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Rockingham Ware in American Culture, 1830-1930
Reading Historical Artifacts
Jane Perkins Claney




UPNE
2004 • 216 pp. 64 illus. (14 color) 7 x 10"
Decorative Arts & Material Culture

$27.95 Paperback, 978-1-58465-412-4



“Grand resource for grand USA pottery.”Antique and Collectible News Service

A groundbreaking case study that links social and cultural interpretation with descriptive classification and historical context.

Rockingham ware was an inexpensive brown-glazed ceramic that was ubiquitous in America from the mid-nineteenth through the early twentieth century. Popular as an antique today, it is regularly sold at venues ranging from flea markets to antique shows. Despite its prevalence in American life for nearly a century and its continued presence as a collector’s item, little has been written on this subject of vast interest to collectors, museum curators, historians, and archaeologists.

Jane Perkins Claney has written the first and only full-scale study of Rockingham ware to consider not just its history as a manufactured object but also its role in domestic life. Both an artifact study and a case study in material culture interpretation, this volume offers a totally comprehensive approach to the study of Rockingham ware and serves as a model for future studies of similar objects.

Following a chapter on her methods of identifying and interpreting historical evidence, Claney describes the physical characteristics of Rockingham ware and its production history. She places Rockingham ware within the context of nineteenth-century design and discusses its "Americanization" by U.S. manufacturers. Turning next to usage and meaning, Claney shows how certain Rockingham-ware vessels were used in the expression and maintenance of cultural identity and the enactment of social roles. Exploring gender and class ramifications, she demonstrates that although the ceramic was used at all social-class levels and in all types of communities from urban to rural, the choice of vessel forms and decoration differed markedly. Rockingham-ware teapots, for example, were favored by working-class women and rarely appeared in middle-class homes, while middle-class men living in cities formed the market for Rockingham-ware pitchers decorated with hunting scenes. Rockingham-ware spittoons, on the other hand were used universally—even by women. With the specific cultural roles of Rockingham-ware vessels so clearly understood, the vessels themselves become texts through which to interpret the past.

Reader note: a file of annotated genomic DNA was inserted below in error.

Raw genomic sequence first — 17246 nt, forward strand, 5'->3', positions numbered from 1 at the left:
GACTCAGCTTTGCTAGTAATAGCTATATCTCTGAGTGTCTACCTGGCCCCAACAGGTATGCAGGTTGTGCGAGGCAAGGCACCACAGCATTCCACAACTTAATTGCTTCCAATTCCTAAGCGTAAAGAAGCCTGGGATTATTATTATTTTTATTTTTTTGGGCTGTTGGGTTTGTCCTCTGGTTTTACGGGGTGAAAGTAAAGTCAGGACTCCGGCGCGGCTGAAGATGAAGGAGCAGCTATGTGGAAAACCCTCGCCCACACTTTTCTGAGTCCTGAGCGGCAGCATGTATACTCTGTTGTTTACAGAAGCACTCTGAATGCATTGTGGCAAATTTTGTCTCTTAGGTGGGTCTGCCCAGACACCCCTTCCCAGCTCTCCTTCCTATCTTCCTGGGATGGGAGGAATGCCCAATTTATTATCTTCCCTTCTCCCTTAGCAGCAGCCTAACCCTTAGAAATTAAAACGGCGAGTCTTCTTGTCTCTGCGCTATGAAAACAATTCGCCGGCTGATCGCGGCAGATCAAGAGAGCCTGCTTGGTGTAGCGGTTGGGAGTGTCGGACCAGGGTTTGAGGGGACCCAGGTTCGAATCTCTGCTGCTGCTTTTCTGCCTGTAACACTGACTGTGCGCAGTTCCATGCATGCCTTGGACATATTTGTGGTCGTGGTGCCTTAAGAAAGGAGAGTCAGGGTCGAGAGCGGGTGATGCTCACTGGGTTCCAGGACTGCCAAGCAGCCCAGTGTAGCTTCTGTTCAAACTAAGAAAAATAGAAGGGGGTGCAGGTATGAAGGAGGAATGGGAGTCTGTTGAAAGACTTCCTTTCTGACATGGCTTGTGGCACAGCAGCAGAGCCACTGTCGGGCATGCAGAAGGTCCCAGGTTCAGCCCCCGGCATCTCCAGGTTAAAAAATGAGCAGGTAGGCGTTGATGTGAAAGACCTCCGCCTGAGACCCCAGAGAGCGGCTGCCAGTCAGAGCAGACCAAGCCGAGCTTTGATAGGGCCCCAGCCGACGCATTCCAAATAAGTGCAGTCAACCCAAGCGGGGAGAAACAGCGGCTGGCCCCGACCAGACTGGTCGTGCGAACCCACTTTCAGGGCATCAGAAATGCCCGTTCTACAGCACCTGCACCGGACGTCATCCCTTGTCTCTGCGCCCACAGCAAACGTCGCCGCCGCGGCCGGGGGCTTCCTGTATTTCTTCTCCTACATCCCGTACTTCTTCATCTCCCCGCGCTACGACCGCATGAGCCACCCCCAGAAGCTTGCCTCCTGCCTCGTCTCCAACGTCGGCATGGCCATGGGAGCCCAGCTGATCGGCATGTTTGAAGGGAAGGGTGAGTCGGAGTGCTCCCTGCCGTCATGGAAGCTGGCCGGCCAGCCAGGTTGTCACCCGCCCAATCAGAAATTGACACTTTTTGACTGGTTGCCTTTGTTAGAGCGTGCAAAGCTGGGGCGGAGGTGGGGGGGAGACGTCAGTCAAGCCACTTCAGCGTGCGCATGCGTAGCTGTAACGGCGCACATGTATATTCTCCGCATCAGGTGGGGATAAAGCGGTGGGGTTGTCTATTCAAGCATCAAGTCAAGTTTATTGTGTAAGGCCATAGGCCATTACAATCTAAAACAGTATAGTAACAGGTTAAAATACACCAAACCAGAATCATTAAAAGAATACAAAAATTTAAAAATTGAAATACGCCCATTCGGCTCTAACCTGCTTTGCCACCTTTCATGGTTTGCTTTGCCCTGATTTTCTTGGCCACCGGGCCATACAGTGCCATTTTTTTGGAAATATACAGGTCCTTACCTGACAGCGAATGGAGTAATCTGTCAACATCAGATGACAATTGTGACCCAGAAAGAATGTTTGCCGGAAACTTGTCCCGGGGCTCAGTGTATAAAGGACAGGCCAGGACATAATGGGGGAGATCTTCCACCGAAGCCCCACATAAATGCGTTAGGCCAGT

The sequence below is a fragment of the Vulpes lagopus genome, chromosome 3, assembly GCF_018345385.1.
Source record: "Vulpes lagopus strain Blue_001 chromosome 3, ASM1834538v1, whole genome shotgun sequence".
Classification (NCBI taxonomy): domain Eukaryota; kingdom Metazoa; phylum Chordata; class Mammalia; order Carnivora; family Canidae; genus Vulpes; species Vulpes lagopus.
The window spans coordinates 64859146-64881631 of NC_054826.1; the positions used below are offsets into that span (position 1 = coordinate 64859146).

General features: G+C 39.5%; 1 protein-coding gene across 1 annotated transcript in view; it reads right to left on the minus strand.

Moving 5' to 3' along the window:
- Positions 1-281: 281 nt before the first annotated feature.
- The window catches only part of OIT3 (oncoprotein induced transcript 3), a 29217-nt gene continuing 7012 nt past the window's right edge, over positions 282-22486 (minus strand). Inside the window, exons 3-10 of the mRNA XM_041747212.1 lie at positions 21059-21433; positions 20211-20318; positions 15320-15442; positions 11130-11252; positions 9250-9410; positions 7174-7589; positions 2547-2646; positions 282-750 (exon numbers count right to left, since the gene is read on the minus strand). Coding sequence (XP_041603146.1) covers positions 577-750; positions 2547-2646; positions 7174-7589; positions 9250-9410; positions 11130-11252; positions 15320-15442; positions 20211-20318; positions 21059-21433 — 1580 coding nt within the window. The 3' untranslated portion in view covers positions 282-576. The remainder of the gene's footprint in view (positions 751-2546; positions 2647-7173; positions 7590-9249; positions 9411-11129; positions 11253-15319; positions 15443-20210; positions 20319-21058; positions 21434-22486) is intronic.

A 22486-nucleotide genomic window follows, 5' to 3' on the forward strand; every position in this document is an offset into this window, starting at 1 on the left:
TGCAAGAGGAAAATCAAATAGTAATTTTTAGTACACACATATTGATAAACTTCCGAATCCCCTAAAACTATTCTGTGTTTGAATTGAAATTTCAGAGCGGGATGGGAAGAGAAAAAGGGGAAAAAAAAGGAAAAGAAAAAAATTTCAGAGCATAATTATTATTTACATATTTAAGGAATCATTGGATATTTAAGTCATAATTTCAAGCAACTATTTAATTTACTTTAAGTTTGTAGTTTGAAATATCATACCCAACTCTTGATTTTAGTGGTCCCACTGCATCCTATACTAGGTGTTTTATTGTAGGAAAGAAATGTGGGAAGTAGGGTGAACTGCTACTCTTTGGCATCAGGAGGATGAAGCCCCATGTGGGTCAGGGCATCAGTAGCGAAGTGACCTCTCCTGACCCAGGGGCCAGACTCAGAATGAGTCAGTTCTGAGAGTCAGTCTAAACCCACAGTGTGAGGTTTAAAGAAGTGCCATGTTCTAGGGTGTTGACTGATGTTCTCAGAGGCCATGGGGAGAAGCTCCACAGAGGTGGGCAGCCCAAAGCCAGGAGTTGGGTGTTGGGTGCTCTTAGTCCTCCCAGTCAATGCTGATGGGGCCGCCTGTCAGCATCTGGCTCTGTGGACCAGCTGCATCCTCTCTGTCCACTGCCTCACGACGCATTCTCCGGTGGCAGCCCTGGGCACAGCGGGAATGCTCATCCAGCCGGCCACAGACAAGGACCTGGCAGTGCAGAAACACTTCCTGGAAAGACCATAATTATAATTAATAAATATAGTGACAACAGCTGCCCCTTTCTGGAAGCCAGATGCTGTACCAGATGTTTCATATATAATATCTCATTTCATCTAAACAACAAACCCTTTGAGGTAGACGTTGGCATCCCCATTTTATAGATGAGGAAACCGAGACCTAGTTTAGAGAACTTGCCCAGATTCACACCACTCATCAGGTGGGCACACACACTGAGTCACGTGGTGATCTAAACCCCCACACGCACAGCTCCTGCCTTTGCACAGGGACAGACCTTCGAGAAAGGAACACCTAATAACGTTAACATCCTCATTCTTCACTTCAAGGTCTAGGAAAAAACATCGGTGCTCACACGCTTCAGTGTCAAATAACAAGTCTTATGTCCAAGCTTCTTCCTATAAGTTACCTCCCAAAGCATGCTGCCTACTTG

The book features fifty halftones, fourteen of which are presented also in color, and an extensive archaeological database.

Click here for TABLE OF CONTENTS

Reviews / Endorsements

Claney does a service by writing about the value of using artifacts and documents interactively to get full use of both sources. This book is a terrific resource and a good example of data-driven resource.IA: Journal of the Society for Industrial Archaeology

“Claney generously guides the reader through the process of her evolving research over a period of approximately twenty years. Those who have been frustrated by the lack of reliable scholarship on these ubiquitous brown pots (and other nineteenth-century wares) and eage to learn about new ways to think about them, will find Claney's often-first-person approach immediately satisfying.”Decorative Arts

“Claney shows how historical archaeology is the only resource for discovering the existence of symbolic meaning in the use of workaday vessels such as large Rockingham ware bowls. Her study helps to visualize the material life of the past and 'fill in the outlines of recorded memory.'”Maine Antique Digest

Dr. Claney has devised a widely applicable method of interpretive, contextual material culture study. Moreover, she has demonstrated the power of the method in her exploration of Rockingham ware, an example of what Daniel Miller called the ‘consumption trivia’ of the Industrial Revolution, and James Deetz regarded as the ‘small things forgotten’ that accumulate to make a lifetime. Her masterful study is firmly grounded in the literature of historical archaeology, material culture study, and American cultural history, and represents a cross-disciplinary breadth that many scholars fail to achieve. The result is a study that smoothly and elegantly leads the reader through a massive compilation of material, archaeological, documentary, and graphic evidence to an understanding of the objects, the society that produced them, and the cultural contexts in which they carried meaning. A model of comparative, synthetic, object-based research, this study demonstrates the interpretive value of archaeological collections of fragmented objects housed in repositories around the world. It represents a compelling argument for the preservation, curation, and conservation of our material culture heritage.Lu Ann De Cunzo, Associate Professor, Department of Anthropology, University of Delaware

Awards/Recognition:

Winner of the Society for Historical Archaeology James Deetz Award (2006)


JANE PERKINS CLANEY has more than twenty years experience analyzing, researching, writing about, and lecturing on artifacts, focusing especially on historical ceramics. She holds a Ph.D. in American Civilization from the University of Pennsylvania.



Wed, 18 Oct 2017 13:15:00 -0500